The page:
US mortgage rates are climbing nearly as fast as they were cut just a few months ago. Freddie Mac released its Primary Mortgage Market Survey this week. They found the 30-year fixed rate mortgage is now well over 5%, the highest rate since 2009. Higher costs to control inflation means a lot less time repairing tech.
US 30-Year Fixed-Rate Mortgages Hit 5.27%, Highest Since 2009
US mortgage rates have been rocketing higher since the beginning of the year. This week the 30-year fixed-rate mortgage climbed to an average of 5.27%, up 0.17 points from last week. Interest costs for this segment have increased 2.31 points since the previous year. From the lowest rate in history to the highest rate since 2009, all in less than a year.
US 30-Year Fixed-Rate Mortgage Interest
The weekly average of 30-year fixed-rate mortgages in the United States.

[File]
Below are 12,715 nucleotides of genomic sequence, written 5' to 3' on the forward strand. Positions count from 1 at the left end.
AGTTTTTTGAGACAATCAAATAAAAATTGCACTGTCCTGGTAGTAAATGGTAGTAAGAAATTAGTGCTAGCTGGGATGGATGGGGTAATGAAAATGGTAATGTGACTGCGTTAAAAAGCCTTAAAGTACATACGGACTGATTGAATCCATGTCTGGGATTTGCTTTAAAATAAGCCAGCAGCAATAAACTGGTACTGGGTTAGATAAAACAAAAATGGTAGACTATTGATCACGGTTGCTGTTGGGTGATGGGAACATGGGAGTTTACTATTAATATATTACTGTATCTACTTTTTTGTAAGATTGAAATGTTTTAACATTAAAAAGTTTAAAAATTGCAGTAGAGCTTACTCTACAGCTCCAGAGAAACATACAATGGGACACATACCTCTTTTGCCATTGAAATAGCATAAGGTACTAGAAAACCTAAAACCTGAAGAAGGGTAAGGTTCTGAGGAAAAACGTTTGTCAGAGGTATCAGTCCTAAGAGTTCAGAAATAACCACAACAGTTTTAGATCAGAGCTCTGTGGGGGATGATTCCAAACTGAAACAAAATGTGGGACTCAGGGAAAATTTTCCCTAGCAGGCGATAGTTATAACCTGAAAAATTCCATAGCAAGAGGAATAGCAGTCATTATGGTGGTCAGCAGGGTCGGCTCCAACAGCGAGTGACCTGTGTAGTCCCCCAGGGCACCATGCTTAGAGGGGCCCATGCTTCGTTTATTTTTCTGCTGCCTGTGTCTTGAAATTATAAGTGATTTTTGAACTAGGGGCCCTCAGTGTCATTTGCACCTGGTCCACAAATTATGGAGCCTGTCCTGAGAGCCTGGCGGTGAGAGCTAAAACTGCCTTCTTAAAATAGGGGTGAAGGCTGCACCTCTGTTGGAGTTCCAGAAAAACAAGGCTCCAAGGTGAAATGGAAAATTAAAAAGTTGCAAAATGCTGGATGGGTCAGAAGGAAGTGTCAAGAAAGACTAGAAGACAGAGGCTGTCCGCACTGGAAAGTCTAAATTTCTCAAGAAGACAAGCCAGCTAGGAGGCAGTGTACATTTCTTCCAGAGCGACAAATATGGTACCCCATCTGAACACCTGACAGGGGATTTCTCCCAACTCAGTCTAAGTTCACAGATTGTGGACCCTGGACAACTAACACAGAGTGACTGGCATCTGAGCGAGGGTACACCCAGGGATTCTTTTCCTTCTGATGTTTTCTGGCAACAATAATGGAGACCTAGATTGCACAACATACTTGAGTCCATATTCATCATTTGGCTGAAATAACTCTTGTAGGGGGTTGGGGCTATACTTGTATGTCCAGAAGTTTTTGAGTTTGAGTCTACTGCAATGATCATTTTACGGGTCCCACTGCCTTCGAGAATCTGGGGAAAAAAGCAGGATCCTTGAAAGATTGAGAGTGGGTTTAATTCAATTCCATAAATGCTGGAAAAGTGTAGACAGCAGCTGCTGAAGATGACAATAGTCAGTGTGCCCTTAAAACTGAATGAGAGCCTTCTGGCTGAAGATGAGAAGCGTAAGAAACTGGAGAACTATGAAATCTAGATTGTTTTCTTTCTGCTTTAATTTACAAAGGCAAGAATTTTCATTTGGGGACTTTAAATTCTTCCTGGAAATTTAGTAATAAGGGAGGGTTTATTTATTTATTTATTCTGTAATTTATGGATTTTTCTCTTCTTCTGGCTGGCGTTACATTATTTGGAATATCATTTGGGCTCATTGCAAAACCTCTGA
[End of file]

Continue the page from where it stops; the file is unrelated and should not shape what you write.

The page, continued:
Source: Freddie Mac; Better Dwelling.
The 30-year fixed rate mortgage might be the most popular option, but it isn’t the only one impacted. The 15-year fixed-rate mortgage reached an average of 4.52% this week, up from 2.30% last year. ARMs, based on a Treasury Index, climbed to 3.96% this week, up from 2.70% over the same period. Mortgage interest costs at this level isn’t unheard of — it’s more unusual it’s this low. However, it was hard to find someone who thought this was possible a little over a year ago.
Home Price Growth Expected To Decelerate In Coming Months
Higher mortgage rates are beginning to slow demand for housing, says the organization. “While housing affordability and inflationary pressures pose challenges for potential buyers, house price growth will continue but is expected to decelerate in the coming months,” said Sam Khater, Freddie Mac’s Chief Economist.
A similar data point was shared earlier this week from the Mortgage Banker Association. In passing, they cited rising mortgage costs as the reason applications have plummeted.
Soaring inflation is proving to be sticky and in need of higher interest rates. In the coming months, as the Fed tries to fight inflation, borrowing costs will rise even further. With that increase will come even slower demand, and potentially falling home prices.